China grabs most of the headlines about growth for financial services firms, as well as just about every other industry in the Asia-Pacific. But China is not Asia: the region is not cohesive, and there are many opportunities for financial services businesses throughout it. According to Robert Ward, COO at the wealth management business of the big global systems provider SunGard, major global centres for institutional and alternative asset management include Singapore, Hong Kong and Australia. “We are starting to see domestic players push to become regional players and regional players push to become global players,” he says. “Customers are looking for global, institutional infrastructures that allow them to invest in any asset class, manage the risk and perform the necessary accounting and reporting.”
He says north Asia’s large developed capital markets in Korea, Japan and Hong Kong are major users of financial technology and are increasing their use of risk management as well as best-ofbreed solutions to compete on a wider geographical basis. “China, which is growing at a tremendous rate given the rise in new money, has a growing need to establish best practices in risk and compliance, as well as the need to drive efficiency based on highvolume activity. “South-East Asia has a developing base of core and commercial banks which are increasing their investments in solutions across a broad range of SunGard operations, including core banking, asset financing, trading solutions and capital adequacy risk needs.
The growing base of corporate activity is also driving demand across our treasury and corporate credit solutions.” In China, SunGard has an office in Shanghai, where staff are re-writing an administration system in Mandarin, among other tasks. The government-owned CITIC Trust, which is a sort-of financial services conglomerate, is a client for SunGard’s Infinity Process Platform. In Asia-Pacific generally, SunGard has more than 4,000 staff across 24 offices, including offices in Bangalore, Pune, Manila, Hong Kong, Singapore, Japan, Australia and New Zealand, as well as Shanghai. Most of the research and development is performed by staff, with only minimal outsourcing. “We work directly with customers providing both customised solutions and managed services of their applications,” Ward says.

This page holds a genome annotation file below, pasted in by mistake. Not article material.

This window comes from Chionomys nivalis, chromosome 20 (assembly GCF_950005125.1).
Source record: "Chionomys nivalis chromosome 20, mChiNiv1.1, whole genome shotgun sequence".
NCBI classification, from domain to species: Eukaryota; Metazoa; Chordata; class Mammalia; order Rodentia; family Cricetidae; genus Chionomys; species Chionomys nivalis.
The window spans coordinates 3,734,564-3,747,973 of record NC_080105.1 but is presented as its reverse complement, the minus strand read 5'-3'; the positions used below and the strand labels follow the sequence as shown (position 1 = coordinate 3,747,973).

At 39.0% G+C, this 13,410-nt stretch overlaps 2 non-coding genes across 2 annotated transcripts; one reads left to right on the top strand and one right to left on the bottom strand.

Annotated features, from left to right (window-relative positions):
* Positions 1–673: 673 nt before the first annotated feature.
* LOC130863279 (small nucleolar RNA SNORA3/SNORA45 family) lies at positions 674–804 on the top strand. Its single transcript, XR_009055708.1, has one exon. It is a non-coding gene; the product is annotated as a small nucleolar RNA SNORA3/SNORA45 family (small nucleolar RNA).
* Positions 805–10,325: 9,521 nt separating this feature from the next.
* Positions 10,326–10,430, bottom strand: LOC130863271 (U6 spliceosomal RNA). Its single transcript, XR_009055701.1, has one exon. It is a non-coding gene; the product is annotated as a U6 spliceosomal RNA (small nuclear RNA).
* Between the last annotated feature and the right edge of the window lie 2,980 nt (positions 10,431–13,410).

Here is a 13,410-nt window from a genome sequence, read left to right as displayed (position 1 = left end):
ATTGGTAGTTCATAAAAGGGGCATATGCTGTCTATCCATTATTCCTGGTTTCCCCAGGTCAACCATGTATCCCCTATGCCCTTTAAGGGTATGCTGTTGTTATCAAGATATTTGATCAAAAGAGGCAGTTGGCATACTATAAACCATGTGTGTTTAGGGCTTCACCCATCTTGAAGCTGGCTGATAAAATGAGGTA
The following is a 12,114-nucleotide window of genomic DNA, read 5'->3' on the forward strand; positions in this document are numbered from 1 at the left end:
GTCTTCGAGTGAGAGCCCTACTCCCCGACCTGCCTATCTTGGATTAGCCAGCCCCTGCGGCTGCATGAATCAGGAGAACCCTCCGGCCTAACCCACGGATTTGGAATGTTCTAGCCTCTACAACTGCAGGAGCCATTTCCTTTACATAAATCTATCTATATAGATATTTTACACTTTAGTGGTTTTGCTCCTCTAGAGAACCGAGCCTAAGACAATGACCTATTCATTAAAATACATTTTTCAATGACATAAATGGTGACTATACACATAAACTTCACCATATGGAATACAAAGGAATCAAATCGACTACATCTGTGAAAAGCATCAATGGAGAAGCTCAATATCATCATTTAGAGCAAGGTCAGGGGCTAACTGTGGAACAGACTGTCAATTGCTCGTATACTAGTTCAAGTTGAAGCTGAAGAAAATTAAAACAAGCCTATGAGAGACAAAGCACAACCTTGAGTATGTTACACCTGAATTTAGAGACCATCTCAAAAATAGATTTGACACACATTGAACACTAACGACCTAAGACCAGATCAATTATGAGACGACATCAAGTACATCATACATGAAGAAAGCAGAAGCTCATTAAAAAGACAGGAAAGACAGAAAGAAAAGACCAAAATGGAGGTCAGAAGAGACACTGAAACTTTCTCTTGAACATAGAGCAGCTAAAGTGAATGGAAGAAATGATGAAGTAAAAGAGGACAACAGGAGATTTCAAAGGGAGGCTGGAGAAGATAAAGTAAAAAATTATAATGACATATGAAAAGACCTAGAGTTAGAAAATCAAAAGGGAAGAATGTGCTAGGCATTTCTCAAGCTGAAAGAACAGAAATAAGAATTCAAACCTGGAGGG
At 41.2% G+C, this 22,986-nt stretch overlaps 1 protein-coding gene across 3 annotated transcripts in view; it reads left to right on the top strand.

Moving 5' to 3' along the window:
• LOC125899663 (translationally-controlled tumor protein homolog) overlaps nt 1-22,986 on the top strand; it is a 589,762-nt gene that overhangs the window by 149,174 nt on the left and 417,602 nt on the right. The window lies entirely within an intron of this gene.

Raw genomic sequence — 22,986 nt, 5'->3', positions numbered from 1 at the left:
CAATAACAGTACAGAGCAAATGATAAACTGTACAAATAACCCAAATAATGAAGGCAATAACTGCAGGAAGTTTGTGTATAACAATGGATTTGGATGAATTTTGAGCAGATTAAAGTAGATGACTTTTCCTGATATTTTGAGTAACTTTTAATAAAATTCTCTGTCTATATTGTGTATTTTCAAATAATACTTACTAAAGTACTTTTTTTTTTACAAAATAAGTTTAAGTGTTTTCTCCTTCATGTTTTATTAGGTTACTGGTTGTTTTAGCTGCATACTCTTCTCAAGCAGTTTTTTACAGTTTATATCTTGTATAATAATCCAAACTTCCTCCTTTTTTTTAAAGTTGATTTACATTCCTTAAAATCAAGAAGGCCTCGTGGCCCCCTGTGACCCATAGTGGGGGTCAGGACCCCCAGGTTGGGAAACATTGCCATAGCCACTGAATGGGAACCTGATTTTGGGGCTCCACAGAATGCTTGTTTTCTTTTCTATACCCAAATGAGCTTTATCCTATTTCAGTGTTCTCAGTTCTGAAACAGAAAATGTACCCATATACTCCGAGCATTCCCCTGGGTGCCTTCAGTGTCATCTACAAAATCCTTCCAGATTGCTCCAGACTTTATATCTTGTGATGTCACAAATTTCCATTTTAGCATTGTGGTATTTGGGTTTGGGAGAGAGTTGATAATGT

“With our emphasis on financial services’ domain expertise, we establish centres of competence which help customers get the best blend of business and technology service. In addition, we seek partnerships with global firms that add complementary offerings to our core technology.” In Australian superannuation, SunGard sold its member administration business to CitiStreet in 2002, which continued to use the technology. Sunsuper, the big Queensland-based industry fund, then acquired the business in 2008. Ward says Sunsuper upgraded and refreshed the technology with SunGard and continues to be an important client. MLC also uses SunGard technology to run its super admin business. “We offer software and technology services to fund providers and administrators rather than being in the administration business ourselves,” he says. The company is owned by several well-known private equity firms: Bain Capital, Blackstone Group, Goldman Sachs, Kohlberg Kravis Roberts, Providence Equity Partners, Silver Lake and TPG.